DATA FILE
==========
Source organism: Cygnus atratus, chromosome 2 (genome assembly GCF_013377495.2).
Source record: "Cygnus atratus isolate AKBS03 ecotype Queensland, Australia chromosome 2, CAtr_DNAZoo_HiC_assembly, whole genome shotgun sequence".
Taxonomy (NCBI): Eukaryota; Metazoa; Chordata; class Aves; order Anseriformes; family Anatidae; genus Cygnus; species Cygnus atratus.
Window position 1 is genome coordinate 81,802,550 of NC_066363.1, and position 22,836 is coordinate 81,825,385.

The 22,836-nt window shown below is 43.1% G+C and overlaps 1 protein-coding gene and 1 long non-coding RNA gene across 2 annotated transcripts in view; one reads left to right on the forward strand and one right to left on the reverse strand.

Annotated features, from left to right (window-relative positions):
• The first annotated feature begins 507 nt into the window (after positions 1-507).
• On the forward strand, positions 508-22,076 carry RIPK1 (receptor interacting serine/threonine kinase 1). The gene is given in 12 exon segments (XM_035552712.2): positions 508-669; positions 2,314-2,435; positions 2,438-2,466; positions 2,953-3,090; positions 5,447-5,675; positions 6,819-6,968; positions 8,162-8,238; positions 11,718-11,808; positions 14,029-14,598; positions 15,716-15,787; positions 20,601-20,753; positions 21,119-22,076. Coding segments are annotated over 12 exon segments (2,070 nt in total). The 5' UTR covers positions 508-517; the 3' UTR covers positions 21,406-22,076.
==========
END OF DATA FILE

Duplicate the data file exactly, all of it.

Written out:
Source organism: Cygnus atratus, chromosome 2 (genome assembly GCF_013377495.2).
Source record: "Cygnus atratus isolate AKBS03 ecotype Queensland, Australia chromosome 2, CAtr_DNAZoo_HiC_assembly, whole genome shotgun sequence".
Taxonomy (NCBI): Eukaryota; Metazoa; Chordata; class Aves; order Anseriformes; family Anatidae; genus Cygnus; species Cygnus atratus.
Window position 1 is genome coordinate 81,802,550 of NC_066363.1, and position 22,836 is coordinate 81,825,385.

The 22,836-nt window shown below is 43.1% G+C and overlaps 1 protein-coding gene and 1 long non-coding RNA gene across 2 annotated transcripts in view; one reads left to right on the forward strand and one right to left on the reverse strand.

Annotated features, from left to right (window-relative positions):
• The first annotated feature begins 507 nt into the window (after positions 1-507).
• On the forward strand, positions 508-22,076 carry RIPK1 (receptor interacting serine/threonine kinase 1). The gene is given in 12 exon segments (XM_035552712.2): positions 508-669; positions 2,314-2,435; positions 2,438-2,466; positions 2,953-3,090; positions 5,447-5,675; positions 6,819-6,968; positions 8,162-8,238; positions 11,718-11,808; positions 14,029-14,598; positions 15,716-15,787; positions 20,601-20,753; positions 21,119-22,076. Coding segments are annotated over 12 exon segments (2,070 nt in total). The 5' UTR covers positions 508-517; the 3' UTR covers positions 21,406-22,076.